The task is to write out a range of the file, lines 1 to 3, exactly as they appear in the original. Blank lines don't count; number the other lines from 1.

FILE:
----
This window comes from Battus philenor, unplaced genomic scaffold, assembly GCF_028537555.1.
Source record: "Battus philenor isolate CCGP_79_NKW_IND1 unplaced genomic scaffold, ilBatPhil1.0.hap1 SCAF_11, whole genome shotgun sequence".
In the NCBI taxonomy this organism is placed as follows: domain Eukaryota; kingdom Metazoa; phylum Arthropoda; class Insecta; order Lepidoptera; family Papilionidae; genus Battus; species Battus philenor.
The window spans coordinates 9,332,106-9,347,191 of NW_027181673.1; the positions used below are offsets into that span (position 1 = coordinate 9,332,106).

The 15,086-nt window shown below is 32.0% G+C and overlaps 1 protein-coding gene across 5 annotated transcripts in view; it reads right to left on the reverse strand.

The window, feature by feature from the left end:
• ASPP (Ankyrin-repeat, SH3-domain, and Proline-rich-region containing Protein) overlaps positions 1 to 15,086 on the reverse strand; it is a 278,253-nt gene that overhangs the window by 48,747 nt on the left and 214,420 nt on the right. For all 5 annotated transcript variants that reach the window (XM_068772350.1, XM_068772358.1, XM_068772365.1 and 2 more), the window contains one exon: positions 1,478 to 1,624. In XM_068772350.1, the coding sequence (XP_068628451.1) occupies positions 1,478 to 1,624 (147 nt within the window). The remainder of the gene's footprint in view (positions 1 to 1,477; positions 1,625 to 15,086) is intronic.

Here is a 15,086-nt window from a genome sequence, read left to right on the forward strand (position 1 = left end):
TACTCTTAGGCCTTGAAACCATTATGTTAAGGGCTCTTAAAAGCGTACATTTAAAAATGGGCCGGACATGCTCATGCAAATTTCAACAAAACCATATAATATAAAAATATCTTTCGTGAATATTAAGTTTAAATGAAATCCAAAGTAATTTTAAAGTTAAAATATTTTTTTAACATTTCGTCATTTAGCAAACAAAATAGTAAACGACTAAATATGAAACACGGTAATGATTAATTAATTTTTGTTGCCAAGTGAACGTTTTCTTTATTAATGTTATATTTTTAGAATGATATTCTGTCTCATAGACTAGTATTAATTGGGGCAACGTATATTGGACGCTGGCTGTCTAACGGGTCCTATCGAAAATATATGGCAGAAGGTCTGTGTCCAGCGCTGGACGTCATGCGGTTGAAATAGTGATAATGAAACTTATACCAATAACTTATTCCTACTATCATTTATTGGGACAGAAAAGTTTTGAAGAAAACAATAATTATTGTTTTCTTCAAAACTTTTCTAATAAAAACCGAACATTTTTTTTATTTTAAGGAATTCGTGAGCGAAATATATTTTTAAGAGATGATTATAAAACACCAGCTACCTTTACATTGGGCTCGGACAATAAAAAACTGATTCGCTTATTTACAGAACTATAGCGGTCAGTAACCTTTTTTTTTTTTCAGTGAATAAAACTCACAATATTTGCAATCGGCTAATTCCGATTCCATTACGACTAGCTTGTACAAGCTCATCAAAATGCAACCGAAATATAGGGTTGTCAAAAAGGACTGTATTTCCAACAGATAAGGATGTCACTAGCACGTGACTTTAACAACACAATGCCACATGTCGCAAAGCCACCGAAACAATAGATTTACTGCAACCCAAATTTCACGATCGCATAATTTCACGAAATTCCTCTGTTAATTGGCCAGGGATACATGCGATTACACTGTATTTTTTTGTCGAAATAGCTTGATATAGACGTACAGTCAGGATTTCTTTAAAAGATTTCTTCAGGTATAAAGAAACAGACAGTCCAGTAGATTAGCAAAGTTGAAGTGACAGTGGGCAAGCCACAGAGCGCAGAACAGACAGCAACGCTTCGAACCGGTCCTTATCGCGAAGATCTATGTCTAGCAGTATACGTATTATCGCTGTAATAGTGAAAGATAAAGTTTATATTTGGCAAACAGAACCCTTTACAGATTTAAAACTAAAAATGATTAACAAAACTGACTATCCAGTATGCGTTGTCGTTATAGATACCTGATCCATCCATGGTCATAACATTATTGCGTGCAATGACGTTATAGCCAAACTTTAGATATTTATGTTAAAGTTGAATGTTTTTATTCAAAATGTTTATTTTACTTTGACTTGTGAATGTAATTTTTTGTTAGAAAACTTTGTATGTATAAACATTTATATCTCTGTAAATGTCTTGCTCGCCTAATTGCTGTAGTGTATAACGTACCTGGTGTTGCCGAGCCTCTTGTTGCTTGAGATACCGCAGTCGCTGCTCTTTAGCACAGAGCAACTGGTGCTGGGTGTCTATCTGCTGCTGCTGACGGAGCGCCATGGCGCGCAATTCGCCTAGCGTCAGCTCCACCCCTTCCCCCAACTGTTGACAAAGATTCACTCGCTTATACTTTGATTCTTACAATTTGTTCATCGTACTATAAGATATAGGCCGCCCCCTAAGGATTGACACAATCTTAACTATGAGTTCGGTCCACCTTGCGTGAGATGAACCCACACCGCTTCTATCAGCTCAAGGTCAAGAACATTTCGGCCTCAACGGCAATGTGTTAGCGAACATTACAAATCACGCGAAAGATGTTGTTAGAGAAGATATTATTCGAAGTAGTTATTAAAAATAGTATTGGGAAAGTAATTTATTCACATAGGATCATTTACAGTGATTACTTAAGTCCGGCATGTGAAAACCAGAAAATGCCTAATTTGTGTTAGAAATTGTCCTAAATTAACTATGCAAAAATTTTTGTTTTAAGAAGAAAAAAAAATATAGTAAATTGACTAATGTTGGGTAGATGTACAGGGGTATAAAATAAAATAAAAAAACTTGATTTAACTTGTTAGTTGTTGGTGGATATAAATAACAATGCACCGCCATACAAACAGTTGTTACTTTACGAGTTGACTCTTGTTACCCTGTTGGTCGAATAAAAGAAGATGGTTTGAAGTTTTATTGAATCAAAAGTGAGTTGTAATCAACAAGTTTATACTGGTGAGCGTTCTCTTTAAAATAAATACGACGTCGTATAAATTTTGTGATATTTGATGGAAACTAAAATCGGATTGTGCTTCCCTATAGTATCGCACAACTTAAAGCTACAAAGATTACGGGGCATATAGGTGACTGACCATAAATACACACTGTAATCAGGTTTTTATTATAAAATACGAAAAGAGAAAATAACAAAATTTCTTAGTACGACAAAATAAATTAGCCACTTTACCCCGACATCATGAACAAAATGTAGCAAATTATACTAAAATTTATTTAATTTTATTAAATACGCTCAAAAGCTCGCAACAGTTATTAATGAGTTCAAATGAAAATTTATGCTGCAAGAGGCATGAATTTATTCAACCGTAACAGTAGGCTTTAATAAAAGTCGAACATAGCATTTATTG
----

This window comes from Battus philenor, unplaced genomic scaffold, assembly GCF_028537555.1.
Source record: "Battus philenor isolate CCGP_79_NKW_IND1 unplaced genomic scaffold, ilBatPhil1.0.hap1 SCAF_11, whole genome shotgun sequence".
In the NCBI taxonomy this organism is placed as follows: domain Eukaryota; kingdom Metazoa; phylum Arthropoda; class Insecta; order Lepidoptera; family Papilionidae; genus Battus; species Battus philenor.